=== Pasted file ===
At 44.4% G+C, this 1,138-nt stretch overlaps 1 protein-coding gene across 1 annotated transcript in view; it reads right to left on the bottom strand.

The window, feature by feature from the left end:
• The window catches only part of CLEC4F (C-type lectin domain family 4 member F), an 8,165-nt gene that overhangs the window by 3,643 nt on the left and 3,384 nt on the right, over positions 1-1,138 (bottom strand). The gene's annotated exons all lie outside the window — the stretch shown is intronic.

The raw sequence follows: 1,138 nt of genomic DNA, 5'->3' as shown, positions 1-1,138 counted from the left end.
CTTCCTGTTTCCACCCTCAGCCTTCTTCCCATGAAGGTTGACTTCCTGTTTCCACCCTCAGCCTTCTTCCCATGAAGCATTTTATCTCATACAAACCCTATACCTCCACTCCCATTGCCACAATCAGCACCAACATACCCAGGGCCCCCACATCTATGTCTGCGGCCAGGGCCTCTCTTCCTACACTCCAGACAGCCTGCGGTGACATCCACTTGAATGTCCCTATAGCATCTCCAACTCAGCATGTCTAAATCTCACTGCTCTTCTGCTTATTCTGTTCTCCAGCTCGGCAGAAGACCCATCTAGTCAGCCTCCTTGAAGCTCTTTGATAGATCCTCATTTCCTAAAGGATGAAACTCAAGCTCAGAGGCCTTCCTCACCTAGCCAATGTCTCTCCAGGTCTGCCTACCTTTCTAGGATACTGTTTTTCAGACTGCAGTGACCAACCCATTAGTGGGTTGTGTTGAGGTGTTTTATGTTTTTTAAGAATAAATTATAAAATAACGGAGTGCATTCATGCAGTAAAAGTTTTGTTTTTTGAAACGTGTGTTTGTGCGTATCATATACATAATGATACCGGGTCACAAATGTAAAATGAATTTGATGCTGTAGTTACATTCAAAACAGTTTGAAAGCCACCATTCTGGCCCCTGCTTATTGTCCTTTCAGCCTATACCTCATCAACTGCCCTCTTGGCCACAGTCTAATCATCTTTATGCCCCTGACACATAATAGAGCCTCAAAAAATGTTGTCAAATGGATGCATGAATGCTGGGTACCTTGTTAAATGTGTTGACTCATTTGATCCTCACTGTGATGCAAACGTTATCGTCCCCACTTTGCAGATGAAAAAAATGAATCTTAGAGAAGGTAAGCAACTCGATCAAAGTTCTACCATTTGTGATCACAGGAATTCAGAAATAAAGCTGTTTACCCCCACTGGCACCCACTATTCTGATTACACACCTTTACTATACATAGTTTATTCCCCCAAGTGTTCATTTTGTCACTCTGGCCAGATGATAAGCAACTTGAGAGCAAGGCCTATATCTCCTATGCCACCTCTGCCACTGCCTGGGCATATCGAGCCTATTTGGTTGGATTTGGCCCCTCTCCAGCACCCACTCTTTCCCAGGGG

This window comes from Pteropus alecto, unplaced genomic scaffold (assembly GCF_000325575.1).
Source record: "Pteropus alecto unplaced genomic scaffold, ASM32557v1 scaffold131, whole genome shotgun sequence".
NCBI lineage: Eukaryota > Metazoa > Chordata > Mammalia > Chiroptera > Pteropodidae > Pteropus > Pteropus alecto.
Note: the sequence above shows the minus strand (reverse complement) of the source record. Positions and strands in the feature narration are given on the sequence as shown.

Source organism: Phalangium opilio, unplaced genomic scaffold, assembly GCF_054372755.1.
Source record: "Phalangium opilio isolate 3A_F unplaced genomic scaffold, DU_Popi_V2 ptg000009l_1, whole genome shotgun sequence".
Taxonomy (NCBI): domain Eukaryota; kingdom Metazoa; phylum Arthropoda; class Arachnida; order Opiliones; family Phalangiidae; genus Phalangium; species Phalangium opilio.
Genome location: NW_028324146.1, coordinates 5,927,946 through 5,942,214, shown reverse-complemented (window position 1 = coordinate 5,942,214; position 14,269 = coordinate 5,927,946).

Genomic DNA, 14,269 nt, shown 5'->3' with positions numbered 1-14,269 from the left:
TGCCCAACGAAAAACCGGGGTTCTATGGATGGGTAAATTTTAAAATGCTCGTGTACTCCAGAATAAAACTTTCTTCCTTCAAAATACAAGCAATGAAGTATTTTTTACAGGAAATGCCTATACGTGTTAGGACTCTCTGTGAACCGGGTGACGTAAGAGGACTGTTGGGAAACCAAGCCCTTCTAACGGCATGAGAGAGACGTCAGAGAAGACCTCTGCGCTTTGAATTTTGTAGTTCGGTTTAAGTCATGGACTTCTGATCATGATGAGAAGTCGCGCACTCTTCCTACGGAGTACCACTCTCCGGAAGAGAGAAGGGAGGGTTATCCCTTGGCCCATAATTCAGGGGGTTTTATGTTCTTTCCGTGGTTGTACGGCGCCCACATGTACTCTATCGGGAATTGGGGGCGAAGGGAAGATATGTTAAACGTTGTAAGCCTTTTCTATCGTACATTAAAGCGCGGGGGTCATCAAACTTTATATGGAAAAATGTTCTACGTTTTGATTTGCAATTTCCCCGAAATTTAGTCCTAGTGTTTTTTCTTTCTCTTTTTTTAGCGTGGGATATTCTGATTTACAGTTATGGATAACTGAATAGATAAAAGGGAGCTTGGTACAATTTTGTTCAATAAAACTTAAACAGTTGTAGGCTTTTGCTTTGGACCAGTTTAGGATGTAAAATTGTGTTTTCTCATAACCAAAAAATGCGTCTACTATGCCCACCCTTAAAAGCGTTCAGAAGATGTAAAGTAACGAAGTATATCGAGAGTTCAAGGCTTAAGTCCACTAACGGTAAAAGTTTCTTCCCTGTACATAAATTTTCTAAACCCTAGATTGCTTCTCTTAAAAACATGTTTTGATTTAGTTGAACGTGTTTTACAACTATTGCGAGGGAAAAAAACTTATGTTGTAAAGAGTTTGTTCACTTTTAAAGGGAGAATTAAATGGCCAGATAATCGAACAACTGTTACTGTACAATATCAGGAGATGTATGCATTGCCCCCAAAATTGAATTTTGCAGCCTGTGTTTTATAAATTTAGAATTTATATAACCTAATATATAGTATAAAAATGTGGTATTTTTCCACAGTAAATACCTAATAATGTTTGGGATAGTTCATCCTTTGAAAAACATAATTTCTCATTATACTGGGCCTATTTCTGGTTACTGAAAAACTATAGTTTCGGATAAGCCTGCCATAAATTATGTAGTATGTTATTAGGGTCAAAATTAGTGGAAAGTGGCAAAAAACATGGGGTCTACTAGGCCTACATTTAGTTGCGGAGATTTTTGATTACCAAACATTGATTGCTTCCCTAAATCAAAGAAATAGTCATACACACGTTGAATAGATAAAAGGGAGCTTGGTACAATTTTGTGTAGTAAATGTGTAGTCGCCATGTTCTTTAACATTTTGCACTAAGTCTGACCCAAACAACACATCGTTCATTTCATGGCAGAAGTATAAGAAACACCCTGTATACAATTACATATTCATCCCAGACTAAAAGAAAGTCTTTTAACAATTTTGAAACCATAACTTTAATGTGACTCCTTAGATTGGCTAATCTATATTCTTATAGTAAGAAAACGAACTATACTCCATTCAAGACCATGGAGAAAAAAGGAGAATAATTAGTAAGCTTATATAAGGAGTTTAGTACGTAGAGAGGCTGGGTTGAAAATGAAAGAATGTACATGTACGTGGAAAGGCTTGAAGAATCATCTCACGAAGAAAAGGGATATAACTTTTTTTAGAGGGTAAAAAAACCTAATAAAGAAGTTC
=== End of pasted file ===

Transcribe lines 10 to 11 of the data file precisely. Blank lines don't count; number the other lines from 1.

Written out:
Source organism: Phalangium opilio, unplaced genomic scaffold, assembly GCF_054372755.1.
Source record: "Phalangium opilio isolate 3A_F unplaced genomic scaffold, DU_Popi_V2 ptg000009l_1, whole genome shotgun sequence".